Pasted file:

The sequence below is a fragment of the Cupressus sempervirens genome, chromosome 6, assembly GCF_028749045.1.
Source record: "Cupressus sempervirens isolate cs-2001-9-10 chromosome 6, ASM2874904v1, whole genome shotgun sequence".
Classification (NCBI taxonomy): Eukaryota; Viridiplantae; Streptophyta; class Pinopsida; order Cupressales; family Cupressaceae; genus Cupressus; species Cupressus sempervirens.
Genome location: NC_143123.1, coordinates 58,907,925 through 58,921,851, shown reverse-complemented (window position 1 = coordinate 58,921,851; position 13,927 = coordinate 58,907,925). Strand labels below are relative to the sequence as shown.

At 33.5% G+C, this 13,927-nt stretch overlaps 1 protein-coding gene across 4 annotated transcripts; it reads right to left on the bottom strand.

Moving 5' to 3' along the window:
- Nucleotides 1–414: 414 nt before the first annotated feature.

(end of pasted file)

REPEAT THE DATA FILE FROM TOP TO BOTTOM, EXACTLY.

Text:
The sequence below is a fragment of the Cupressus sempervirens genome, chromosome 6, assembly GCF_028749045.1.
Source record: "Cupressus sempervirens isolate cs-2001-9-10 chromosome 6, ASM2874904v1, whole genome shotgun sequence".
Classification (NCBI taxonomy): Eukaryota; Viridiplantae; Streptophyta; class Pinopsida; order Cupressales; family Cupressaceae; genus Cupressus; species Cupressus sempervirens.
Genome location: NC_143123.1, coordinates 58,907,925 through 58,921,851, shown reverse-complemented (window position 1 = coordinate 58,921,851; position 13,927 = coordinate 58,907,925). Strand labels below are relative to the sequence as shown.

At 33.5% G+C, this 13,927-nt stretch overlaps 1 protein-coding gene across 4 annotated transcripts; it reads right to left on the bottom strand.

Moving 5' to 3' along the window:
- Nucleotides 1–414: 414 nt before the first annotated feature.